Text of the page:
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U.S. Allows Iraqi Pilgrim Flights

By Linda D. Kozaryn
American Forces Press Service

WASHINGTON, April 24, 1997 – The United States will not interfere with Iraqi helicopters carrying Muslim pilgrims through the no-fly zone in southern Iraq, DoD officials said April 22.

Iraqi officials moved several helicopters April 21 to just north of the Iraqi-Saudi Arabian border to pick up about 100 "tired and ill" pilgrims returning from Mecca, Islam's holiest city and the birthplace of Mohammed, said Ken Bacon, Pentagon spokesman.

All Muslims are required to make the pilgrimage, called a "hajj," once in their lifetime. This year's pilgrimage was scarred by tragedy when fire swept through a tent city. Saudi Arabian officials estimated the death toll at about 400.

President Clinton said the United States is prepared to enforce the no-fly/no-drive zone to prevent Iraq from increasing its military power south of the 38th parallel, but in this case would not interfere with people practicing their religion.

"We support people exercising their religious liberties and living out their religious convictions everywhere in the world," Clinton told reporters April 22. But the United States does not want religion to be used or distorted to avoid international obligations, he said.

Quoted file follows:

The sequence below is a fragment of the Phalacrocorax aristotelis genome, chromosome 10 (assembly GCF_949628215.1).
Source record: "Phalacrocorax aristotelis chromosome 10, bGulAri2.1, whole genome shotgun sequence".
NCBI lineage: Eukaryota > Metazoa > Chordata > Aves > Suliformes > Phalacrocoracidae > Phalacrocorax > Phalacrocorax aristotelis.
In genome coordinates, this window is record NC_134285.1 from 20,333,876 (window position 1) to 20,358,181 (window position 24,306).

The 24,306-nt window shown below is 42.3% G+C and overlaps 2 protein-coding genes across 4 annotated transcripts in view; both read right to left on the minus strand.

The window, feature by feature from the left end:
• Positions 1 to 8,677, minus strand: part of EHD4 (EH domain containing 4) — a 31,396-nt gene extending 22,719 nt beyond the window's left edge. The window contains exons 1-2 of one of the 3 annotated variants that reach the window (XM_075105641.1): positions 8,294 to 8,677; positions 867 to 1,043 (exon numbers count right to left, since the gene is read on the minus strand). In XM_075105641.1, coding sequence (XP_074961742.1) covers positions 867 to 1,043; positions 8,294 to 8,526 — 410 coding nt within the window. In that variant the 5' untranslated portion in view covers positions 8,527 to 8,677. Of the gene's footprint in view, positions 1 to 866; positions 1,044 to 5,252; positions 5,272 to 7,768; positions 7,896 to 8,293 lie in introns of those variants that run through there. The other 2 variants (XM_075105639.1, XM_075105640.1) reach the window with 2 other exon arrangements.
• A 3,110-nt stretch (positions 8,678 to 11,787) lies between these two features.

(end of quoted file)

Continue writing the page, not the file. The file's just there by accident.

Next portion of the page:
"We intend to continue to observe the no-fly zone and continue to support the embargo until he [Saddam Hussein] lives up to the conditions of the U.N. resolutions," Clinton said.

Defense Secretary William S. Cohen said rules have been established to account for humanitarian efforts. "Obviously when there are humanitarian issues involved, the United Nations would be most receptive," he said. "There are requests for permission for exemptions and there is to be no flaunting of the rules."

In this case, however, Iraqi officials made no request for an exemption, DoD officials said.

The United States can discriminate between relatively limited humanitarian missions such as this and military mobilizations, Bacon said. "Our preference is that there be no flights in the no-fly zone, but we're not prepared to stop what seem to be small-scale and reasonable humanitarian actions," he said. "But there's a big difference between that and any type of military mobilization."

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